Commission on Science and Technology for Sustainable Development in the South (COMSATS)

Latest S&T Developments from around the world (opinions/ideas)

JIUQUAN SATELLITE LAUNCH CENTER, CHINA — China launched a three-member crew to its orbiting space station on Thursday as part of its ambitious program that aims to put astronauts on the moon by 2030. The Shenzhou-18 spacecraft lifted off from the Jiuquan Satellite Launch Center on the edge of the Gobi Desert in northwestern China atop a Long March 2-F rocket at 8:59 p.m. (1259 GMT).

The spacecraft’s three-member crew will relieve the Shenzhou-17 team, which has been staffing China’s Tiangong space station since last October. The China Manned Space Agency, or CMSA, held a send-off ceremony — complete with flag-waving children and patriotic music — for the Shenzhou-18 crew earlier on Thursday, as the three astronauts prepared to enter the spacecraft.

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MIT scientists have introduced a ground-breaking method called BioAutoMATED, aimed at generating artificial intelligence (AI) models tailored for biological research. This innovative approach equips researchers with a powerful tool to enhance their comprehension of biological events and processes, paving the way for accelerated scientific advancements across various fields through the integration of AI capabilities. BioAutoMATED is an automated machine-learning system that simplifies the construction of models for biological datasets, addressing the challenges associated with biological sequences like DNA, RNA, Proteins, and Glycan. The open-source code encourages researchers to collaborate and improve the technology, promoting its accessibility to all biological researchers.

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The integration of artificial intelligence (AI) and biotechnology, whilst in its infancy, presents significant opportunities and risks, and proactive policy is needed to manage these emerging technologies. Whilst AI continues to have significant and broad impact, its relevance and complexity magnify when integrated with other emerging technologies. The confluence of Machine Learning (ML), a subset of AI, with gene editing (GE) in particular can foster substantial benefits as well as daunting risks that range from ethics to national security. These complex technologies have implications for multiple sectors, ranging from agriculture and medicine to economic competition and national security. Consideration of technology advancements and policies in different geographic regions, and involvement of multiple organisations further confound this complexity.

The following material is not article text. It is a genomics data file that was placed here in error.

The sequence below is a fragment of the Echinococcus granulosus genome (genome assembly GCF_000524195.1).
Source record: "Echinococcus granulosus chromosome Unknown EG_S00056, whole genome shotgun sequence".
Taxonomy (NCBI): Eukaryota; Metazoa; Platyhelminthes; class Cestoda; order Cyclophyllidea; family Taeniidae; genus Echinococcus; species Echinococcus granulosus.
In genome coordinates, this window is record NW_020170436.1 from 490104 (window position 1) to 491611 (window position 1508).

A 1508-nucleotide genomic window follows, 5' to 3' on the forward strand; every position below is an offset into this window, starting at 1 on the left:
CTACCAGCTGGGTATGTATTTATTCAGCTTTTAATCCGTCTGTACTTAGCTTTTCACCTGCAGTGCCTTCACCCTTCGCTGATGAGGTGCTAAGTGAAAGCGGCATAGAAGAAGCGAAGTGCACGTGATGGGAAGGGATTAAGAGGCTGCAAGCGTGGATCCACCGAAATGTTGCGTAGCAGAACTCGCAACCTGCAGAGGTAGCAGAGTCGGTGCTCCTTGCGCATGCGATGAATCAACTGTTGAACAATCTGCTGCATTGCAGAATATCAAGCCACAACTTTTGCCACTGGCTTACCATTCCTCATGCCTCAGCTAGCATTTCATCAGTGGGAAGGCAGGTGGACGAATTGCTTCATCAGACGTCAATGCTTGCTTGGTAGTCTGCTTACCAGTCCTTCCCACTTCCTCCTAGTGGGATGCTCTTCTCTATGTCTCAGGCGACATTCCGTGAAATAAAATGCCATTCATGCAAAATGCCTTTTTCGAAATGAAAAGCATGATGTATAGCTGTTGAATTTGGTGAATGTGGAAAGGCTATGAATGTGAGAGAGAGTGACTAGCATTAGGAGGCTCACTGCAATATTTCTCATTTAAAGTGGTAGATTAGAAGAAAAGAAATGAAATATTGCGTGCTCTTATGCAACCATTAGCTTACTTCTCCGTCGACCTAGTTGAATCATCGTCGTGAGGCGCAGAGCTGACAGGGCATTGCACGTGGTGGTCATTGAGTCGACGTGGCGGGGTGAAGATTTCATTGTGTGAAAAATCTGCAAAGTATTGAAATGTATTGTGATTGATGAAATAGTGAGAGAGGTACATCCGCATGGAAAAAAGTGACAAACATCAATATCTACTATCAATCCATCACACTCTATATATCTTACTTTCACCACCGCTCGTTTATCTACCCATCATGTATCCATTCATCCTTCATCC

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A recent study reveals that the excessive extraction of groundwater for drinking and irrigation has led to a 1.57-inch (3.98-centimeter) shift in the Earth’s axis. Although this shift does not directly impact climate change, the study suggests that the overuse of groundwater, driven by climate change, may have indirectly contributed to the shift. The research, conducted by academics from various countries, examined data from climate models focusing on polar movements between 1993 and 2010. They found that 2.15 giga-tons of water, equivalent to a 6.24-millimeter rise in sea levels, were extracted from underground, leading to the observed shift. The study underscores the connection between water distribution on Earth and the melting of polar and mountain glaciers, as well as groundwater depletion. This movement resulted in a total impact of 30.89 inches (78.46 cm) over the study period, corresponding to an annual shift of 1.71 inches (4.34 cm) towards the 64.16 east longitude.

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Researchers at PSI and the University of Barcelona have successfully explained the peculiar behavior of microgels through neutron beam measurements. The researchers have confirmed their 2016 hypothesis, which attributes this phenomenon to the arrangement of positively charged counterions forming a cloud around the negatively charged microgel. This breakthrough understanding of microgel behavior opens up new opportunities for applications in materials and pharmaceutical research. Tailored microgels can find use in various industries, including oil, cosmetics, and pharmaceuticals, where they can be employed to adjust viscosity, provide desired consistency in creams, and act as smart carriers for drug delivery.

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Scientists have achieved a groundbreaking feat by genetically engineering female fruit flies to undergo ‘virgin birth’ known as parthenogenesis, where offspring are produced without mating. The study demonstrated that the genetically modified flies reproduced asexually, and their offspring also inherited the trait across generations. The research provides a significant first in the animal kingdom and showcases the potential of inducing parthenogenesis in sexually reproducing species.

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